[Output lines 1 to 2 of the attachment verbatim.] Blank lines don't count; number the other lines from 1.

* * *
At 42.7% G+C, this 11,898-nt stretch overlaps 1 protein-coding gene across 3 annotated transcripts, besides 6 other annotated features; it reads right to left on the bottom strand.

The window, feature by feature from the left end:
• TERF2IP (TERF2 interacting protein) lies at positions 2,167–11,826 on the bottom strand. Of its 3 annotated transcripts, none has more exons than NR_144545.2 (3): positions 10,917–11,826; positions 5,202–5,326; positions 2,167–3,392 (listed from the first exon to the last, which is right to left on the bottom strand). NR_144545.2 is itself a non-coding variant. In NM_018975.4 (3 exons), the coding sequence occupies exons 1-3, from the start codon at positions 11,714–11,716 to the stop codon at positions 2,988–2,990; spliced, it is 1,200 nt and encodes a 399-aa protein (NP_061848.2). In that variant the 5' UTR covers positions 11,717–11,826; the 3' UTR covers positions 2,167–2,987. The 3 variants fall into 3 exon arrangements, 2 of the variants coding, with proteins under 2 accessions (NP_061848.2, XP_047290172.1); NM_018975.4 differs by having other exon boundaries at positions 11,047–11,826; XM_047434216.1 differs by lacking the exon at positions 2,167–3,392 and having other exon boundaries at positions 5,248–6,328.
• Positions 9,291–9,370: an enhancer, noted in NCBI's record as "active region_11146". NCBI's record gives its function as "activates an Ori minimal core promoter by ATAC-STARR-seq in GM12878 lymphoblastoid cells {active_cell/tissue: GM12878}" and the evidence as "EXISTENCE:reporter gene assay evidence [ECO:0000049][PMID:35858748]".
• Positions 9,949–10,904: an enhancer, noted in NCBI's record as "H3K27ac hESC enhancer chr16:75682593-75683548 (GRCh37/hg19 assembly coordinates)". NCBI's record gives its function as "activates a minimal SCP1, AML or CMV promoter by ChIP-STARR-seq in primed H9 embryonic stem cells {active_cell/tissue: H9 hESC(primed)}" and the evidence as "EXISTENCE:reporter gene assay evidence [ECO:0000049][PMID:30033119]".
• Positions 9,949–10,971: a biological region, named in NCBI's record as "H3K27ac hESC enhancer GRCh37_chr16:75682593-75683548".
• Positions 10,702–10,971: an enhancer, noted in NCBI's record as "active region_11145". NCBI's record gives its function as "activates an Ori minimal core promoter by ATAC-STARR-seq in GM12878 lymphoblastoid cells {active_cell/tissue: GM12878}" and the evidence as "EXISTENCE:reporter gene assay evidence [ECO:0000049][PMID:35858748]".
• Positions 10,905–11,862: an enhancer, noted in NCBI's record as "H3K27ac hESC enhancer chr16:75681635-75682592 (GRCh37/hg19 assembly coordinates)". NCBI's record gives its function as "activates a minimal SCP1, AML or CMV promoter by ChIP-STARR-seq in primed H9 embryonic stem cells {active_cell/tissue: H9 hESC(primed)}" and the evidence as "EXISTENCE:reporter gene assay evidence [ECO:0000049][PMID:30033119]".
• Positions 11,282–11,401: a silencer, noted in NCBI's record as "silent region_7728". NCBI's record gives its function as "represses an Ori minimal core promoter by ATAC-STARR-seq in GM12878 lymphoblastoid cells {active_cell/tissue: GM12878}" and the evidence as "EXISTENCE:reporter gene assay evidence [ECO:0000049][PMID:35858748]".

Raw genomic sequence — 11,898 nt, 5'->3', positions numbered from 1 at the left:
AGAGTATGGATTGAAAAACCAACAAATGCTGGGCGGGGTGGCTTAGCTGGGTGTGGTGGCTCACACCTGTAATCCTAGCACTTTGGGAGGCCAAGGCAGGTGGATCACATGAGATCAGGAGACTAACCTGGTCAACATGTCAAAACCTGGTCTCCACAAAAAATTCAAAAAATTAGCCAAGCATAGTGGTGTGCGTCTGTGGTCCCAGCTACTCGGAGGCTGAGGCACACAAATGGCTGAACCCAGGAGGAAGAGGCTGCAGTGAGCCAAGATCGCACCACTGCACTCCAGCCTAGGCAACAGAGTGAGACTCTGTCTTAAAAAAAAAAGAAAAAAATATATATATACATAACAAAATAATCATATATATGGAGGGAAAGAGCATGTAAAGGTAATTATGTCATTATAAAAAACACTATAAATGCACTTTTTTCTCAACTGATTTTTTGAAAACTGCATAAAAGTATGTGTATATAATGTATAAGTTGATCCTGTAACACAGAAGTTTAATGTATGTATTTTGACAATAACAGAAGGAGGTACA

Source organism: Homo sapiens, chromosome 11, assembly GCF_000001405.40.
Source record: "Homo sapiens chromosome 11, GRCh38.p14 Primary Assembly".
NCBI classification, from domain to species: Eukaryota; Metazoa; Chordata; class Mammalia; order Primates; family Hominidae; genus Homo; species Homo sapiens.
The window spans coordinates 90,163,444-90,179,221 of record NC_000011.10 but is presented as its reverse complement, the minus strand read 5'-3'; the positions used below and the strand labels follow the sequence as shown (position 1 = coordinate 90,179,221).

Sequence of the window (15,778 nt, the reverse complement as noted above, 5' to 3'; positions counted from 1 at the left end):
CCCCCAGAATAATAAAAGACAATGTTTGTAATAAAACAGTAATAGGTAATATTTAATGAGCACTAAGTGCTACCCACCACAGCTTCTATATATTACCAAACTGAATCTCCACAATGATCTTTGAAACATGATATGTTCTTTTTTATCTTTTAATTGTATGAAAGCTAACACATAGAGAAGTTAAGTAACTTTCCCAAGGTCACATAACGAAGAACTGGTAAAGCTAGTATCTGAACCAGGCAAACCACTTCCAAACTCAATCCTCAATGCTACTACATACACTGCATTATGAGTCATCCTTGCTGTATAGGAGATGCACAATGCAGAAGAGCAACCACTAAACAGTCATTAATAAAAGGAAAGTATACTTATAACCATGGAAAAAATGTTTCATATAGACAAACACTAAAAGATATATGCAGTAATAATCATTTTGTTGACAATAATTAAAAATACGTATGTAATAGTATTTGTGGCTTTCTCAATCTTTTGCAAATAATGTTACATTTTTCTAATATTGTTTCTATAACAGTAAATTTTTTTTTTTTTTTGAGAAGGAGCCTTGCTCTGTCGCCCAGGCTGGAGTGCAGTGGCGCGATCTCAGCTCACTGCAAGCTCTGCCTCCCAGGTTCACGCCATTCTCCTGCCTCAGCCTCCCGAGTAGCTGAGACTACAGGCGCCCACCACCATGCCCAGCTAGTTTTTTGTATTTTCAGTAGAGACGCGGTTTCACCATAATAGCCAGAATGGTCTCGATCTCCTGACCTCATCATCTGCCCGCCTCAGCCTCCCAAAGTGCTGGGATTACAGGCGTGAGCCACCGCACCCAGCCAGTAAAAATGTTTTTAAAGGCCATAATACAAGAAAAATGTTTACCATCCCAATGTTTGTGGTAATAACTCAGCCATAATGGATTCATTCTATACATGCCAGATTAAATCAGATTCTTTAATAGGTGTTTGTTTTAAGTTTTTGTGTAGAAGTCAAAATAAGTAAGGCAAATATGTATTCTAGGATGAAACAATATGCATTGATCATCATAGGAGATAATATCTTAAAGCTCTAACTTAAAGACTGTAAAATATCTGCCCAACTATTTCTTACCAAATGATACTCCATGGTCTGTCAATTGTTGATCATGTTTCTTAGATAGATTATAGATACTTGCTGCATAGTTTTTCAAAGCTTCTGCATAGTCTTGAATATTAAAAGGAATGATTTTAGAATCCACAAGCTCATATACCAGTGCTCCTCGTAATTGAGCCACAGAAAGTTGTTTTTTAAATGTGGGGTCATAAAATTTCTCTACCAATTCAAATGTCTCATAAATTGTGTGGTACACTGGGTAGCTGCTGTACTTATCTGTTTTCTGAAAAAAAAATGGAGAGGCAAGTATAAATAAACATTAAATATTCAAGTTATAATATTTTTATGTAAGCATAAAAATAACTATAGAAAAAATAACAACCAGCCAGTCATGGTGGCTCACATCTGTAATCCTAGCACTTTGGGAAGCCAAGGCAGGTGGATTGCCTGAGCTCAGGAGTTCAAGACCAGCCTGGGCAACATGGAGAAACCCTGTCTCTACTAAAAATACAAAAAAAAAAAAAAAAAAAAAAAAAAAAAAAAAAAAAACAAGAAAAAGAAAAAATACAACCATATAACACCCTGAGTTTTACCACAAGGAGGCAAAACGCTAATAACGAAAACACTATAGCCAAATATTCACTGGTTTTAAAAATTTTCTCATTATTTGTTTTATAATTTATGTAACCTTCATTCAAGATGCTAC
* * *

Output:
At 42.7% G+C, this 11,898-nt stretch overlaps 1 protein-coding gene across 3 annotated transcripts, besides 6 other annotated features; it reads right to left on the bottom strand.

The window, feature by feature from the left end: